Abstractions Open-Source Public Cloud pythonSee in schedule: Wed, Jul 28, 13:15-13:45 CEST (30 min) Download/View Slides
In BBC News Labs, we're always looking for ways to innovate without requiring production teams to change their workflows. We investigated ways we could enrich our digital output by extracting detailed information about the contents of our TV and radio programmes from their running orders.
Like many traditional broadcasters, the BBC uses the MOS Protocol for communications between newsroom computers and servers where media files such as audio and video are stored.
Production teams create running orders using enterprise broadcasting tools, and every time they add details or make changes, XML messages are emitted by the newsroom computer systems. We've created a way to process these messages to build up a machine-readable version of the running order.
We developed a general solution for dealing with MOS messages - a Python library called mosromgr (MOS running order manager). It's based on open standards and could be useful to other broadcasting organisations, so we've released it under an open source licence.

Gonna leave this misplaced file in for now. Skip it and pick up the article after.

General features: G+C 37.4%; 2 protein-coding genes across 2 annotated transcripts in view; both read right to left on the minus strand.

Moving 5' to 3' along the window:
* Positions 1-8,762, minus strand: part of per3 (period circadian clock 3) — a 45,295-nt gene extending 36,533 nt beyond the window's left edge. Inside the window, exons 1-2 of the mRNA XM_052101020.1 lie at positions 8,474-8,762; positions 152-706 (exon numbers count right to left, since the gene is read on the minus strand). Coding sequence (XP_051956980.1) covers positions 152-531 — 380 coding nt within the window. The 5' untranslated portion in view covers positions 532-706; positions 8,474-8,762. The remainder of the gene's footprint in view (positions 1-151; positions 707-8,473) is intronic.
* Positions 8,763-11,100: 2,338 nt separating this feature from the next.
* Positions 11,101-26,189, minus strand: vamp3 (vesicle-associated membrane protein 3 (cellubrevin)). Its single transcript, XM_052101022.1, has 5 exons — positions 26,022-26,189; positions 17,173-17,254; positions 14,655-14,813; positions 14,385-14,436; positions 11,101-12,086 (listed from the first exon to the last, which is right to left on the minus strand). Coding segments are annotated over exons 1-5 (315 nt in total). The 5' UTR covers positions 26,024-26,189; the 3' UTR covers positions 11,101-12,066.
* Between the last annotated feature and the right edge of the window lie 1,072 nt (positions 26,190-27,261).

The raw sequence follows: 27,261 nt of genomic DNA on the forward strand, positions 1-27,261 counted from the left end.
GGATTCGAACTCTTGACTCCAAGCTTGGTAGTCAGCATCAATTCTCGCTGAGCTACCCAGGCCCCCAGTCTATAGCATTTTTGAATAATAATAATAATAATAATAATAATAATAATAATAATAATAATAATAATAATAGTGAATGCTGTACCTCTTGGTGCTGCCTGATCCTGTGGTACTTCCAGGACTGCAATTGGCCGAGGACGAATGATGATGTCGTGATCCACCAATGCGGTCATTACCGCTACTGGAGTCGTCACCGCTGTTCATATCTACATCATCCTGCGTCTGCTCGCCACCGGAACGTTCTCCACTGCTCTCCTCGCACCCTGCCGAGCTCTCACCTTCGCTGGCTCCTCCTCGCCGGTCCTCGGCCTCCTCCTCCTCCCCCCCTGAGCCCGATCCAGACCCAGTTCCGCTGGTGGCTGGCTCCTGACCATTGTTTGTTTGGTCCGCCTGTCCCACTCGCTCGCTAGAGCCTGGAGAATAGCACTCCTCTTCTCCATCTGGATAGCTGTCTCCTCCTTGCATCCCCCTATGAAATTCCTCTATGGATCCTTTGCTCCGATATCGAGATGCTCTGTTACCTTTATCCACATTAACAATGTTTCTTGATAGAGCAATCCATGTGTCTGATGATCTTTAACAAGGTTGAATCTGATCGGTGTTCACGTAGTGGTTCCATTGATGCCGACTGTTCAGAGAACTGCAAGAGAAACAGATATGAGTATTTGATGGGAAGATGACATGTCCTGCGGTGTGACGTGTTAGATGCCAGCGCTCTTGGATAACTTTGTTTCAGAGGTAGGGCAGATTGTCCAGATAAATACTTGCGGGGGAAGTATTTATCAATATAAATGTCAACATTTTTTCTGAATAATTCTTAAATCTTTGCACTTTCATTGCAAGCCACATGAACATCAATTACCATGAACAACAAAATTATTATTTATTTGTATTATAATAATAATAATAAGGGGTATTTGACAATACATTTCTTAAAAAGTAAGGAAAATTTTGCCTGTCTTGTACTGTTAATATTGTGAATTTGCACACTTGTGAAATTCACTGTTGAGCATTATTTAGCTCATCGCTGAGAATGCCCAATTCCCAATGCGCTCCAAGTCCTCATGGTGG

This library was developed by the BBC News Labs team as part of a series of projects based around extracting information from running orders from the BBC's TV and radio programmes.
This talk aims to share the detail of our innovation projects investigating personalisation, automatic chapterisation and live notifications, and showcases our Python library and AWS pipeline.
Type: Talk (30 mins); Python level: Beginner; Domain level: Beginner
Ben is a software engineer at the BBC, working on building prototypes in BBC News Labs. Previously Ben was community manager and technical manager at the Raspberry Pi Foundation. He's the creator of the gpiozero library and the piwheels project, as well as maintaining and contributing to other open source projects. He also writes articles about Python, Linux and more for opensource.com.